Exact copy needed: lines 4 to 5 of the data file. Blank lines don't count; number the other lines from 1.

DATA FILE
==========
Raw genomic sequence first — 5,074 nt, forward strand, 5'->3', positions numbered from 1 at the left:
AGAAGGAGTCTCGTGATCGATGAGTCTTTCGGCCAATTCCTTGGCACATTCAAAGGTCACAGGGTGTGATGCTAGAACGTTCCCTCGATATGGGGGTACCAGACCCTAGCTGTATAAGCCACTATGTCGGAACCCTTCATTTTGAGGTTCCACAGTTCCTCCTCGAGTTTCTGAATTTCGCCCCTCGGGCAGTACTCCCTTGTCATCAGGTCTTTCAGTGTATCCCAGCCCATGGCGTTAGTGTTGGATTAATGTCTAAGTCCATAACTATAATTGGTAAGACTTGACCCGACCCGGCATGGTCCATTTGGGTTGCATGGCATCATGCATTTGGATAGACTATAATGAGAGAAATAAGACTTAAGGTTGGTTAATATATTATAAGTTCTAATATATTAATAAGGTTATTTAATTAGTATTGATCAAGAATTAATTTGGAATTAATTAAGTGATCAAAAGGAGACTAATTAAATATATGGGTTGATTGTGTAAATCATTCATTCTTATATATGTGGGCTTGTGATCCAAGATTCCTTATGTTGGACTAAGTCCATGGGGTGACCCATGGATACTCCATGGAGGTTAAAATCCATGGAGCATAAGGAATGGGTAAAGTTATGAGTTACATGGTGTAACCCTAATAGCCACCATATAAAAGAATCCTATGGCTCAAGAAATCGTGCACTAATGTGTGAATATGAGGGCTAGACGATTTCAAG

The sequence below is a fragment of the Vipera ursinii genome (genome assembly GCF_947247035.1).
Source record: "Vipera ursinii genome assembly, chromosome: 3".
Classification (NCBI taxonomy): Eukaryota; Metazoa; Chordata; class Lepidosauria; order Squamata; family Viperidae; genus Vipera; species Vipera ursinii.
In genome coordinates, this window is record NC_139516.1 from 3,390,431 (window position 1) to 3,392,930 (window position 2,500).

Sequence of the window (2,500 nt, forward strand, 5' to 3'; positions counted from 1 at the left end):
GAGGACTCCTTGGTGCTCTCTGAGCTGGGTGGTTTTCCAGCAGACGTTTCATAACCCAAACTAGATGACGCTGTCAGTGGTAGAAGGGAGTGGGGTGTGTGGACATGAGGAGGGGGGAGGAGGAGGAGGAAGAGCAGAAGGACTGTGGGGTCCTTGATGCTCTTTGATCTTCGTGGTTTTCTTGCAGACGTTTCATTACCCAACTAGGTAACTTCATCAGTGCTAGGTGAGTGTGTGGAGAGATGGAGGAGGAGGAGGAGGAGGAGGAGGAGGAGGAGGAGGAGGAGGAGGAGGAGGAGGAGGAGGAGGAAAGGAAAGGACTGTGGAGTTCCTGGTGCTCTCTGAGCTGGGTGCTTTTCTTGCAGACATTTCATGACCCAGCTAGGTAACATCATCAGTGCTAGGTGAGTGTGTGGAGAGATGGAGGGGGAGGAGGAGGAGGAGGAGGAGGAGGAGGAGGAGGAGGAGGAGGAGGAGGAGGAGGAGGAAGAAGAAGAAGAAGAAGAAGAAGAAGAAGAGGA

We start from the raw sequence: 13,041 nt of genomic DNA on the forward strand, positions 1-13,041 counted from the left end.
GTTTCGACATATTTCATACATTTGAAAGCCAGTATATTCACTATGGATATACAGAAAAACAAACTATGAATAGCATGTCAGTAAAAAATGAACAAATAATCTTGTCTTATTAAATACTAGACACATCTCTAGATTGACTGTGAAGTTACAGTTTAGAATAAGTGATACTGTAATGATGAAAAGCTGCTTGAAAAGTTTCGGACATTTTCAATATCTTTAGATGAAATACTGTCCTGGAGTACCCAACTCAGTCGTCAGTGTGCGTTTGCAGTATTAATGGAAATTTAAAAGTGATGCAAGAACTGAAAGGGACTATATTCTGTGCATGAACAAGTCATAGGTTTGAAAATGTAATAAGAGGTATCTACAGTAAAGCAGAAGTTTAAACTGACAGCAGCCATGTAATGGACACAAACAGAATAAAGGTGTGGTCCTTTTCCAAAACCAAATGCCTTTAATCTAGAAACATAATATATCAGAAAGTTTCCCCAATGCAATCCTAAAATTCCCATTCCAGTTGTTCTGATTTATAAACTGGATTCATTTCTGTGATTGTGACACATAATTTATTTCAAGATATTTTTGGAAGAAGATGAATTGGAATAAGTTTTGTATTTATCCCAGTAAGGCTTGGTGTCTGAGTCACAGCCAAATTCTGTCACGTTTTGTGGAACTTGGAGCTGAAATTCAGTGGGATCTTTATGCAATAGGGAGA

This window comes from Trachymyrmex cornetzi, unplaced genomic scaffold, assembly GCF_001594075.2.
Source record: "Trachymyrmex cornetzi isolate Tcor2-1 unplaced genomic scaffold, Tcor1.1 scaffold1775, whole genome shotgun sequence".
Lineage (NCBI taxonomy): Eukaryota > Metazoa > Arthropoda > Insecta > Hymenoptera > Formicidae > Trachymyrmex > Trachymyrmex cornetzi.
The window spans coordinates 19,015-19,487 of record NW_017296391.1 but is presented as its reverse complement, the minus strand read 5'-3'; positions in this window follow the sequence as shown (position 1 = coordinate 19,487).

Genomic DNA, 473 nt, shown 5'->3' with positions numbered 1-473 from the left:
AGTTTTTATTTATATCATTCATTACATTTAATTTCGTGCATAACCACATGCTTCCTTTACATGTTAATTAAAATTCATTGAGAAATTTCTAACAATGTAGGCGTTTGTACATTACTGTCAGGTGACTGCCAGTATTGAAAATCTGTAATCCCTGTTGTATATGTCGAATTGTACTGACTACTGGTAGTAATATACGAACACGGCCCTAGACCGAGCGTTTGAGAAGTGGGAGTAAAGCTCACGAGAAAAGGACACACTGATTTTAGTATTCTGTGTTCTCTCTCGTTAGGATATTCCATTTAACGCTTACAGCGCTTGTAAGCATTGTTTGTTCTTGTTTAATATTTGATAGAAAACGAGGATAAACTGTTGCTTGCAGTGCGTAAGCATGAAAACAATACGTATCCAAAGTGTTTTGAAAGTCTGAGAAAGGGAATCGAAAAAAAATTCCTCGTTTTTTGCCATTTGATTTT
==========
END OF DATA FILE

Source record: "Vipera ursinii genome assembly, chromosome: 3".
Classification (NCBI taxonomy): Eukaryota; Metazoa; Chordata; class Lepidosauria; order Squamata; family Viperidae; genus Vipera; species Vipera ursinii.